From Cinema Scope #60 Going for Baroque: The Films of Eugène Green By Blake Williams To get it out of the way at the outset: More →
Synecdoche, New York
(Charlie Kaufman, USA)
By Andrew Tracy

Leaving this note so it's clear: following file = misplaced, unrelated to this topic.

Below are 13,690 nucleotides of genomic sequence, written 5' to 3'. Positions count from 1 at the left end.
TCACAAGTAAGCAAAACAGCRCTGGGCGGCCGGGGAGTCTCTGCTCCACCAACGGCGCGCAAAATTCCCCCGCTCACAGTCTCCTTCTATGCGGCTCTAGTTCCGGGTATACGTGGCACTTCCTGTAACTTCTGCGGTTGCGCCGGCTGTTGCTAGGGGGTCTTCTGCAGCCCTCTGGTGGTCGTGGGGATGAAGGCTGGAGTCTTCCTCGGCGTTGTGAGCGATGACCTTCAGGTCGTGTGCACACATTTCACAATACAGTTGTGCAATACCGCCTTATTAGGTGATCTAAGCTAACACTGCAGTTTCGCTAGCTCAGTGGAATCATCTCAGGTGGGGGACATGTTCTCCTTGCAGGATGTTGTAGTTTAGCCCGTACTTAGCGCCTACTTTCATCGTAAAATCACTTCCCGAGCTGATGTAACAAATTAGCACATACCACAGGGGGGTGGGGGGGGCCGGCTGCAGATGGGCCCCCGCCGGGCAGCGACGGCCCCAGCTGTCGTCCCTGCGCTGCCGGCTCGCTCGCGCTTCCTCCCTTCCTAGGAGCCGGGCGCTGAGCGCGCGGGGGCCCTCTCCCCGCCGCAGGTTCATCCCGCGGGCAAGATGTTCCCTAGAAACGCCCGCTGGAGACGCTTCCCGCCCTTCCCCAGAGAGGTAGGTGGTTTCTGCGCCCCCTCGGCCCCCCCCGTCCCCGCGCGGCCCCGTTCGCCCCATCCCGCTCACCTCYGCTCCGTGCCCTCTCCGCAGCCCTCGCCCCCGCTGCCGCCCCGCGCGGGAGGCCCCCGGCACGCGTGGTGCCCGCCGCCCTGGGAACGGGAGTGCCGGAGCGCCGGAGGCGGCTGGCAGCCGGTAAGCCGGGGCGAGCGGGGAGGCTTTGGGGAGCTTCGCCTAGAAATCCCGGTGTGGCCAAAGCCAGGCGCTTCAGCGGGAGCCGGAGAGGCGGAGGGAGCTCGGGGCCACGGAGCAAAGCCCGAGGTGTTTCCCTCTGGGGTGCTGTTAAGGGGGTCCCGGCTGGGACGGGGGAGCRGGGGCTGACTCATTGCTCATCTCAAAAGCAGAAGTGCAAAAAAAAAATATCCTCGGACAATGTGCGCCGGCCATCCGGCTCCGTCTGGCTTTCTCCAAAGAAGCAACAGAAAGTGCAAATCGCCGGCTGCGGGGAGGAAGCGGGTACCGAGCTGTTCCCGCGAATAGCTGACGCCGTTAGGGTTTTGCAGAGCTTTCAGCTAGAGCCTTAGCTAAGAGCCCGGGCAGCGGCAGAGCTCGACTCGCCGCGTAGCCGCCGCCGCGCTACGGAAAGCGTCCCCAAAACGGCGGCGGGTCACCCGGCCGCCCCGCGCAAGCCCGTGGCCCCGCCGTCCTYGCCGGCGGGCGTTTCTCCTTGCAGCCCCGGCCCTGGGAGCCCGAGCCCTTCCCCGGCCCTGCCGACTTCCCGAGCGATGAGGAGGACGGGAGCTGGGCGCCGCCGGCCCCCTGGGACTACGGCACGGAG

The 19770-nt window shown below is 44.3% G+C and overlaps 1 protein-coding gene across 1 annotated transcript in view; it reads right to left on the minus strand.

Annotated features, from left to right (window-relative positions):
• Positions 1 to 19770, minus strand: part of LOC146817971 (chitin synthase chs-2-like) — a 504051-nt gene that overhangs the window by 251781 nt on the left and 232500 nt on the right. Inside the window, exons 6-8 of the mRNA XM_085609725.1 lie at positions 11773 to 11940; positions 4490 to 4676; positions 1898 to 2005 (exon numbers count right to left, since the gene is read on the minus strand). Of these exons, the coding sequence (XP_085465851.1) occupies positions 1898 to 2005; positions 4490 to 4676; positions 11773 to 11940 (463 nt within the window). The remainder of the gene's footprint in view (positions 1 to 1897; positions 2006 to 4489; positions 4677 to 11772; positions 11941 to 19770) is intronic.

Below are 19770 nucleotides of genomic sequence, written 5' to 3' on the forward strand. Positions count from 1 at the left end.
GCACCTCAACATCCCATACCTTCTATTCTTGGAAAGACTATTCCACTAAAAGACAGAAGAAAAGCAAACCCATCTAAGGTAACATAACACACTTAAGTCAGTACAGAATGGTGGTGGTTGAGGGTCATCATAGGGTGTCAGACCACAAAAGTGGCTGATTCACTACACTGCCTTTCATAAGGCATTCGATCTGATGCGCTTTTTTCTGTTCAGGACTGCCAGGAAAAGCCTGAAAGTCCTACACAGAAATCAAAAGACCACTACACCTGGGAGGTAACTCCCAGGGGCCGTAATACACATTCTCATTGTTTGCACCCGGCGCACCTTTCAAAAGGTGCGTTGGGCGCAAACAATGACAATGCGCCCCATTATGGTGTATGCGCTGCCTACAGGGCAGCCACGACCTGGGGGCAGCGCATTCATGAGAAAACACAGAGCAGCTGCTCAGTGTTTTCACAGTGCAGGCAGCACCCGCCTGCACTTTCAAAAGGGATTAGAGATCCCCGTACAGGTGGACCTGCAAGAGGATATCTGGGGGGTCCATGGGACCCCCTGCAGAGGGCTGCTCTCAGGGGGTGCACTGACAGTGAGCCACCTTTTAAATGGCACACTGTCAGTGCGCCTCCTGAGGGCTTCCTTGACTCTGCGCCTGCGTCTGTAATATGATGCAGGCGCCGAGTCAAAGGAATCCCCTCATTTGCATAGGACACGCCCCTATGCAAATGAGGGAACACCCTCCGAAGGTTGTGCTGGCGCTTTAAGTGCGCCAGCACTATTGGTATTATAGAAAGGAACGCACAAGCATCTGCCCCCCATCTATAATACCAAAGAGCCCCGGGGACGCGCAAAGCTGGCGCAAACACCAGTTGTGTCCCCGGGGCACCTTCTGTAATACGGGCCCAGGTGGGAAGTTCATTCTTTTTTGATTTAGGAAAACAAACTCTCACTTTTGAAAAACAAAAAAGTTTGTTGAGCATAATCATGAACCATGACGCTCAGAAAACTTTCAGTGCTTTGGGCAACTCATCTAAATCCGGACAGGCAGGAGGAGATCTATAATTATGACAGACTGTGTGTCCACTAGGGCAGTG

For those who haven’t yet read the latest issue of the online magazine Rouge, proceed there to witness Kent Jones, in his article “Can Movies Think?”, knocking out another support beam from the already rickety edifice of critical self-justification. Jones’ brief, pinpoint-accurate dissection of the “moral-aesthetic hierarchies” of film criticism handily removes one of the trustiest implements in a critic’s toolbox: the contention that the creator of a film one doesn’t care for is not only a poor or flawed filmmaker but an opportunist, a fraud, a cheat, or combinations thereof. While one should not yet discount the insights that can be gleaned by way of righteous wrath, there is no question that this moralizing impulse, when applied in its most frequent mode of spittle-flecked rejection, not only halts any possible conversation dead but may well not even touch upon the core of the film’s failure. How then does one go about tearing down a film which one regards with precious little rancour—which is in all likelihood, and to all appearances, thoroughly genuine in its impulses even as it is ultimately worthless as art?